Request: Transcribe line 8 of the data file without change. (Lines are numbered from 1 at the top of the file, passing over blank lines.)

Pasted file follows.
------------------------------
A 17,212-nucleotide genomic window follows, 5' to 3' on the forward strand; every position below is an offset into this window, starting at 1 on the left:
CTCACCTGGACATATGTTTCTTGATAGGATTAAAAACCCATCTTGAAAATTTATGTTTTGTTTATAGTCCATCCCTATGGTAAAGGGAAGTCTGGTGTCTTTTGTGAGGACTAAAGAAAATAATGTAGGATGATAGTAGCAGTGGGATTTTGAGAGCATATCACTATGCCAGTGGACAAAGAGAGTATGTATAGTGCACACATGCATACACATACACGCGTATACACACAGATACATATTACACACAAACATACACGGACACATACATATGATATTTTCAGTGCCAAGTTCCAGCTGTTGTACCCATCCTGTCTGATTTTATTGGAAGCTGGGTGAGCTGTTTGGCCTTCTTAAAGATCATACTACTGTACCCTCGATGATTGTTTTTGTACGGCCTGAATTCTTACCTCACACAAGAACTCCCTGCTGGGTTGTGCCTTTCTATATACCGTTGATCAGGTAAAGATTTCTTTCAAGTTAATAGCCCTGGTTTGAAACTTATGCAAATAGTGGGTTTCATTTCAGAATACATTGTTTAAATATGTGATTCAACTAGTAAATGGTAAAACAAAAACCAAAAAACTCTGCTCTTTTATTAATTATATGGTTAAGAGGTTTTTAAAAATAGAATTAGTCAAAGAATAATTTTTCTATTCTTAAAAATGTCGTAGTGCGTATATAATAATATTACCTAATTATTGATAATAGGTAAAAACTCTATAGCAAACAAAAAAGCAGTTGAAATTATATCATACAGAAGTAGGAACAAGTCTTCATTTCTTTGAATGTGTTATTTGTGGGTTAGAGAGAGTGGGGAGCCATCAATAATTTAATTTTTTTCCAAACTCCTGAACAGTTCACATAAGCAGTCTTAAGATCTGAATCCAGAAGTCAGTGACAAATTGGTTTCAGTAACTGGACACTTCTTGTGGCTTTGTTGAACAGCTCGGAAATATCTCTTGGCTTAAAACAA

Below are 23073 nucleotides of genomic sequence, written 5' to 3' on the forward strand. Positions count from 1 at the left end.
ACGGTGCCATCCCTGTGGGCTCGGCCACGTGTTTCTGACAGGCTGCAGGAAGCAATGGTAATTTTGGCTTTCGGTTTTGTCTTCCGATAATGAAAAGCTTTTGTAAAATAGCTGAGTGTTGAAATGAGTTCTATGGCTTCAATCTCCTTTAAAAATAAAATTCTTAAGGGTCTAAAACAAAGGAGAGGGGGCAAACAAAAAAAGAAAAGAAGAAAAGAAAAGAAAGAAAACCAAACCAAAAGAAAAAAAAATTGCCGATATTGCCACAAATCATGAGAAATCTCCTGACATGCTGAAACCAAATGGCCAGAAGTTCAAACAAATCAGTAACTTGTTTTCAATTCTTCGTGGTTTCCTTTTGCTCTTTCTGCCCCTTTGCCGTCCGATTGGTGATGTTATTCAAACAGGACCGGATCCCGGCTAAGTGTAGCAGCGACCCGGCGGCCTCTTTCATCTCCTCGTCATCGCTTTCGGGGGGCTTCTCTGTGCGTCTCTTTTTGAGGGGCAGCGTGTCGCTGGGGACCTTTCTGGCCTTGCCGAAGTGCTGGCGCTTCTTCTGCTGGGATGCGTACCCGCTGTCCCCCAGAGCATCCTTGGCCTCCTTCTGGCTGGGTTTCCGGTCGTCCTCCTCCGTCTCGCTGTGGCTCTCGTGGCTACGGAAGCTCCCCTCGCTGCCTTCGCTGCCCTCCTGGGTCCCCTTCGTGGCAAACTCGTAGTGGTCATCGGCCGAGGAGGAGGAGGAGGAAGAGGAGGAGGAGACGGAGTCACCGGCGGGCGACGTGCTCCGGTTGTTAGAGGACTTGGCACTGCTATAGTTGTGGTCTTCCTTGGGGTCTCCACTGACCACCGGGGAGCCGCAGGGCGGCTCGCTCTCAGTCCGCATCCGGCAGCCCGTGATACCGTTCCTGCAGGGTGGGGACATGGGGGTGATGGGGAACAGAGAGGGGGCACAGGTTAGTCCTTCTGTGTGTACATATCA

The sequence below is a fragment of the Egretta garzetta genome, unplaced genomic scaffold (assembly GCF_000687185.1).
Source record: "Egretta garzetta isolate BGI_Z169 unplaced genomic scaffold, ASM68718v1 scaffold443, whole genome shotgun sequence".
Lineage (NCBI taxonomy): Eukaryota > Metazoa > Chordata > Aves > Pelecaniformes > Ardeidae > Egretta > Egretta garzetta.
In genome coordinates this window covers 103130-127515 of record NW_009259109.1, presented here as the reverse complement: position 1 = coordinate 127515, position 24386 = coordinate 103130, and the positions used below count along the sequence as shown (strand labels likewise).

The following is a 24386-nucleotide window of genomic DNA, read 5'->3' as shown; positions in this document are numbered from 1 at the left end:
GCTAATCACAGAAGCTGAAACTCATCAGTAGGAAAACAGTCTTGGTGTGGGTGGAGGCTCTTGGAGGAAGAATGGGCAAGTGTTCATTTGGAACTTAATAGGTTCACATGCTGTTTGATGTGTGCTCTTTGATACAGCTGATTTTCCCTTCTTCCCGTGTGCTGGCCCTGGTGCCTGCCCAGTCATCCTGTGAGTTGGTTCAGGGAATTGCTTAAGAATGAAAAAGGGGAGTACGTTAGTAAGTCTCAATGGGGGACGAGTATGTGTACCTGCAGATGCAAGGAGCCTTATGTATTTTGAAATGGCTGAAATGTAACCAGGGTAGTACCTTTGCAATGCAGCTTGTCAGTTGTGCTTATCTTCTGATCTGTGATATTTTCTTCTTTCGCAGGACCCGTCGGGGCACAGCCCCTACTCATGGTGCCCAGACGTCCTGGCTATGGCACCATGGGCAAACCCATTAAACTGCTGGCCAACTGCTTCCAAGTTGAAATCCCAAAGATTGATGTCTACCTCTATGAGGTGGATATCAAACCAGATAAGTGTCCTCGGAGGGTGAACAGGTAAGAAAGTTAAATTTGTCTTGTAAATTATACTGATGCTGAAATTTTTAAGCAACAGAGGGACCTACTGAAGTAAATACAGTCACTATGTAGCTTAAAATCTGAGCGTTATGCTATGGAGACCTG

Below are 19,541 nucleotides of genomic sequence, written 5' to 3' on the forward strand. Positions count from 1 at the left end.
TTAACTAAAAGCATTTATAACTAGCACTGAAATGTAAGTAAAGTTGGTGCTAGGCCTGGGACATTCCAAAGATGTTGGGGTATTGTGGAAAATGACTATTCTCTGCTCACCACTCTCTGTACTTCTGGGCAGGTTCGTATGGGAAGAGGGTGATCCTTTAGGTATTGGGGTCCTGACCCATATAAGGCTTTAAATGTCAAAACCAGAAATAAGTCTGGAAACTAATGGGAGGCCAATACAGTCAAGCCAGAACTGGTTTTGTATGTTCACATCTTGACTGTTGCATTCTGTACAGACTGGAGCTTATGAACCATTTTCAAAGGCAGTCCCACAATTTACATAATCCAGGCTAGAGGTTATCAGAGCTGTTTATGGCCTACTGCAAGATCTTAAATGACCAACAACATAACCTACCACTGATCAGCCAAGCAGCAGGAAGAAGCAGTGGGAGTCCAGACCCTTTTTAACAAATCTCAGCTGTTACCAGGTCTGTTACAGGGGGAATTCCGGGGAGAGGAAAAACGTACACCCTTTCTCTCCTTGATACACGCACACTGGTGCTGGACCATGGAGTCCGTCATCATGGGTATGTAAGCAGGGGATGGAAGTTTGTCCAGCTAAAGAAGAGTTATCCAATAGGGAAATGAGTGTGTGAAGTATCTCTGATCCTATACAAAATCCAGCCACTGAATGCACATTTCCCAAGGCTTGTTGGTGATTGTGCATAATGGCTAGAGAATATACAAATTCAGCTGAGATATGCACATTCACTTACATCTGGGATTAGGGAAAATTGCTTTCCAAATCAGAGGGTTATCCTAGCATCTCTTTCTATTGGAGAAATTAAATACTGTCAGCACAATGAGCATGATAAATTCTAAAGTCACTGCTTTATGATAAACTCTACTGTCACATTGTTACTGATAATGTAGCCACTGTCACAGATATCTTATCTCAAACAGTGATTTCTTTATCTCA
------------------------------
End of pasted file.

In genome coordinates this window covers 103130-127515 of record NW_009259109.1, presented here as the reverse complement: position 1 = coordinate 127515, position 24386 = coordinate 103130, and the positions used below count along the sequence as shown (strand labels likewise).